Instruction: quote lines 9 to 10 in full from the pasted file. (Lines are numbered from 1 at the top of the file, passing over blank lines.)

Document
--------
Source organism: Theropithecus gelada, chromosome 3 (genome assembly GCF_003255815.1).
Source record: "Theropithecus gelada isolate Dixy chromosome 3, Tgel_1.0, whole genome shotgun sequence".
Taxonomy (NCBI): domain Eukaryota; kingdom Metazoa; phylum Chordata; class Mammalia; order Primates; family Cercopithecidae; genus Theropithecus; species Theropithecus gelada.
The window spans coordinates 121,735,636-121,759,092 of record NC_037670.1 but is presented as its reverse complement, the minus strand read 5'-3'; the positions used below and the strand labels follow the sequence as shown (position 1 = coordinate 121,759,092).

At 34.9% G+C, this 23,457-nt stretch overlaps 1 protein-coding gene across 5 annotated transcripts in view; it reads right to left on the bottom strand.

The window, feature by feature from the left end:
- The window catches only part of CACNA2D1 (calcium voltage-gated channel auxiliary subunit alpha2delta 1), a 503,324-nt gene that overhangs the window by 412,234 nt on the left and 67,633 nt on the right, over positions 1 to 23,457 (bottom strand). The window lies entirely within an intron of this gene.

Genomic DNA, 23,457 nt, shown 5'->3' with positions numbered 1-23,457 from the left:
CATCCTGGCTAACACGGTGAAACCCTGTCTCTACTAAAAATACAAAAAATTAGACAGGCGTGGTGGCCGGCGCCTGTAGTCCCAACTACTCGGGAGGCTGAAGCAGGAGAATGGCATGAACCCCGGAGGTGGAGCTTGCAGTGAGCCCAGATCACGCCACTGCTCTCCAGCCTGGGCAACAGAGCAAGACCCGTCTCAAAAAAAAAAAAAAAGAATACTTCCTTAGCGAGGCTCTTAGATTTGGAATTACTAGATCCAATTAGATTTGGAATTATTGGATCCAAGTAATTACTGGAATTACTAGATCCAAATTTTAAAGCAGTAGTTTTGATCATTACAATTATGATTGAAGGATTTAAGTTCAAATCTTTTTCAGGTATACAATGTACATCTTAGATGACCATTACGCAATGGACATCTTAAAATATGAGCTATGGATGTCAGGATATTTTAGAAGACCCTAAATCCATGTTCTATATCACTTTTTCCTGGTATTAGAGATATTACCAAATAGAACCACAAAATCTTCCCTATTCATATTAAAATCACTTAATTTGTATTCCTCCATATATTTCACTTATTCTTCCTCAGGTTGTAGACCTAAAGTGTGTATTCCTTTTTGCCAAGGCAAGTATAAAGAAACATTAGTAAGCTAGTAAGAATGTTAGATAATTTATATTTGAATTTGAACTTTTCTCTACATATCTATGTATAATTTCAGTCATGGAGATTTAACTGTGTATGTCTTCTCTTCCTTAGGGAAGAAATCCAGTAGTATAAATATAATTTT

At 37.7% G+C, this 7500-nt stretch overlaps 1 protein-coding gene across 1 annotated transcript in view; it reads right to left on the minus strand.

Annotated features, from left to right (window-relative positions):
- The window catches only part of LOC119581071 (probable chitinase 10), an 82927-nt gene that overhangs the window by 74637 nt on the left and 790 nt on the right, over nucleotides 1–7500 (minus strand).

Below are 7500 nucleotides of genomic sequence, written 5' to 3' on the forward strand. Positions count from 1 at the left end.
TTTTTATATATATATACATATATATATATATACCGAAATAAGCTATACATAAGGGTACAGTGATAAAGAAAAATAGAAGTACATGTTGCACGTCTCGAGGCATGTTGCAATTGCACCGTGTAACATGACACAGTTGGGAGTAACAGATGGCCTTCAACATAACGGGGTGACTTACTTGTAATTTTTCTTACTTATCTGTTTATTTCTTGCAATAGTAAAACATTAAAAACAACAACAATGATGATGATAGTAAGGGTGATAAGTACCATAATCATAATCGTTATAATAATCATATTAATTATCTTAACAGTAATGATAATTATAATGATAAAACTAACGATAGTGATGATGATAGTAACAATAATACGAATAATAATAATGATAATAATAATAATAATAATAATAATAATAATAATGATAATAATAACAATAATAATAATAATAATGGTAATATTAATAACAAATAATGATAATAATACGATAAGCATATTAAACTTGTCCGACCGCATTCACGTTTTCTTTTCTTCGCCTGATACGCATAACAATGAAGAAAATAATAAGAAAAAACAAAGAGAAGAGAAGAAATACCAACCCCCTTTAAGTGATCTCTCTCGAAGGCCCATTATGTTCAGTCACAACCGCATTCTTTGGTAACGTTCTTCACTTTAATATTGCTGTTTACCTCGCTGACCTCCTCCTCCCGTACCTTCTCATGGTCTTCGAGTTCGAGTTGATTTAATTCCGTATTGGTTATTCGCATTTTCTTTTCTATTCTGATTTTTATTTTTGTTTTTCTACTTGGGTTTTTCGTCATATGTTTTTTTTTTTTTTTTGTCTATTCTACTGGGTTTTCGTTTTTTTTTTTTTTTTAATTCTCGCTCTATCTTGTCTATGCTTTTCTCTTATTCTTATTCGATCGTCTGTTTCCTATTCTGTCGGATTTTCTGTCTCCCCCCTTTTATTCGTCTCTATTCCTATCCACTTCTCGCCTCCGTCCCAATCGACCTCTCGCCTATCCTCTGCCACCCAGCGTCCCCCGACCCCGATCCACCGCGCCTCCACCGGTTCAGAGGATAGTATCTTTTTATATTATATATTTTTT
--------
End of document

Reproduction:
CATCCTGGCTAACACGGTGAAACCCTGTCTCTACTAAAAATACAAAAAATTAGACAGGCGTGGTGGCCGGCGCCTGTAGTCCCAACTACTCGGGAGGCTGAAGCAGGAGAATGGCATGAACCCCGGAGGTGGAGCTTGCAGTGAGCCCAGATCACGCCACTGCTCTCCAGCCTGGGCAACAGAGCAAGACCCGTCTCAAAAAAAAAAAAAAAGAATACTTCCTTAGCGAGGCTCTTAGATTTGGAATTACTAGATCCAATTAGATTTGGAATTATTGGATCCAAGTAATTACTGGAATTACTAGATCCAAATTTTAAAGCAGTAGTTTTGATCATTACAATTATGATTGAAGGATTTAAGTTCAAATCTTTTTCAGGTATACAATGTACATCTTAGATGACCATTACGCAATGGACATCTTAAAATATGAGCTATGGATGTCAGGATATTTTAGAAGACCCTAAATCCATGTTCTATATCACTTTTTCCTGGTATTAGAGATATTACCAAATAGAACCACAAAATCTTCCCTATTCATATTAAAATCACTTAATTTGTATTCCTCCATATATTTCACTTATTCTTCCTCAGGTTGTAGACCTAAAGTGTGTATTCCTTTTTGCCAAGGCAAGTATAAAGAAACATTAGTAAGCTAGTAAGAATGTTAGATAATTTATATTTGAATTTGAACTTTTCTCTACATATCTATGTATAATTTCAGTCATGGAGATTTAACTGTGTATGTCTTCTCTTCCTTAGGGAAGAAATCCAGTAGTATAAATATAATTTT

At 37.7% G+C, this 7500-nt stretch overlaps 1 protein-coding gene across 1 annotated transcript in view; it reads right to left on the minus strand.